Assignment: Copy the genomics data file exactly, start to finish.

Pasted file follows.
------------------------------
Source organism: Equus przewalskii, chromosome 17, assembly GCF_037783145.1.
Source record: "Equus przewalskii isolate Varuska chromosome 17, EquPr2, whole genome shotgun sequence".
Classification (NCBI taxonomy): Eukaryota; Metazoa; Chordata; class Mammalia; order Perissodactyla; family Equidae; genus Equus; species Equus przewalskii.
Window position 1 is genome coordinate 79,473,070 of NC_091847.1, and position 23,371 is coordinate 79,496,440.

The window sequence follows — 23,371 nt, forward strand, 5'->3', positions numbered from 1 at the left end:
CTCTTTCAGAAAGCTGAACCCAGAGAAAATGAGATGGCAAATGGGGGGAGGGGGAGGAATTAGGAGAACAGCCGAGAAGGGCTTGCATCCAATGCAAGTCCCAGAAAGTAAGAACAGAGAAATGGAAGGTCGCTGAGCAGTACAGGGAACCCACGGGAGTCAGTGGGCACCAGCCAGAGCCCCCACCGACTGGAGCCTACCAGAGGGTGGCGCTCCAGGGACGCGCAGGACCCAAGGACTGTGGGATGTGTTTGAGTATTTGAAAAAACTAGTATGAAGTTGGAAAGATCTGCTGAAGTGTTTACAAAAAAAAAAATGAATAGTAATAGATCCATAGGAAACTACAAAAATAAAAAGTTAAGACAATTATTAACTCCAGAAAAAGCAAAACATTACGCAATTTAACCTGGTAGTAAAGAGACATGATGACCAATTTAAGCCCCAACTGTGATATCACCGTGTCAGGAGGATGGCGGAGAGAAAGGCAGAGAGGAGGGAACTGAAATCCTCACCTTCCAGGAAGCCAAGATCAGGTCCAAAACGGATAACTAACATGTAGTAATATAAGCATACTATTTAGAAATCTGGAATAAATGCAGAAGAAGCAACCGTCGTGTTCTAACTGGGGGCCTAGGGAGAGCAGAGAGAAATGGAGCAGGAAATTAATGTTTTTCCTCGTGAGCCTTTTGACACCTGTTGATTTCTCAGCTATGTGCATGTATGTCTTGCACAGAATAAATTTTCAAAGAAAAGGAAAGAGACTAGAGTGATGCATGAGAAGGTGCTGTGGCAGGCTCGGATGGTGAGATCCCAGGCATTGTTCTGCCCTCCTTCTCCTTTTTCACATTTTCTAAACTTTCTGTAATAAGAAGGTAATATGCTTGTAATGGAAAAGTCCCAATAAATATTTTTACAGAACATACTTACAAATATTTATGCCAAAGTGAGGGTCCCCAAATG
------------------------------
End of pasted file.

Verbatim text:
Source organism: Equus przewalskii, chromosome 17, assembly GCF_037783145.1.
Source record: "Equus przewalskii isolate Varuska chromosome 17, EquPr2, whole genome shotgun sequence".
Classification (NCBI taxonomy): Eukaryota; Metazoa; Chordata; class Mammalia; order Perissodactyla; family Equidae; genus Equus; species Equus przewalskii.
Window position 1 is genome coordinate 79,473,070 of NC_091847.1, and position 23,371 is coordinate 79,496,440.

The window sequence follows — 23,371 nt, forward strand, 5'->3', positions numbered from 1 at the left end:
CTCTTTCAGAAAGCTGAACCCAGAGAAAATGAGATGGCAAATGGGGGGAGGGGGAGGAATTAGGAGAACAGCCGAGAAGGGCTTGCATCCAATGCAAGTCCCAGAAAGTAAGAACAGAGAAATGGAAGGTCGCTGAGCAGTACAGGGAACCCACGGGAGTCAGTGGGCACCAGCCAGAGCCCCCACCGACTGGAGCCTACCAGAGGGTGGCGCTCCAGGGACGCGCAGGACCCAAGGACTGTGGGATGTGTTTGAGTATTTGAAAAAACTAGTATGAAGTTGGAAAGATCTGCTGAAGTGTTTACAAAAAAAAAAATGAATAGTAATAGATCCATAGGAAACTACAAAAATAAAAAGTTAAGACAATTATTAACTCCAGAAAAAGCAAAACATTACGCAATTTAACCTGGTAGTAAAGAGACATGATGACCAATTTAAGCCCCAACTGTGATATCACCGTGTCAGGAGGATGGCGGAGAGAAAGGCAGAGAGGAGGGAACTGAAATCCTCACCTTCCAGGAAGCCAAGATCAGGTCCAAAACGGATAACTAACATGTAGTAATATAAGCATACTATTTAGAAATCTGGAATAAATGCAGAAGAAGCAACCGTCGTGTTCTAACTGGGGGCCTAGGGAGAGCAGAGAGAAATGGAGCAGGAAATTAATGTTTTTCCTCGTGAGCCTTTTGACACCTGTTGATTTCTCAGCTATGTGCATGTATGTCTTGCACAGAATAAATTTTCAAAGAAAAGGAAAGAGACTAGAGTGATGCATGAGAAGGTGCTGTGGCAGGCTCGGATGGTGAGATCCCAGGCATTGTTCTGCCCTCCTTCTCCTTTTTCACATTTTCTAAACTTTCTGTAATAAGAAGGTAATATGCTTGTAATGGAAAAGTCCCAATAAATATTTTTACAGAACATACTTACAAATATTTATGCCAAAGTGAGGGTCCCCAAATG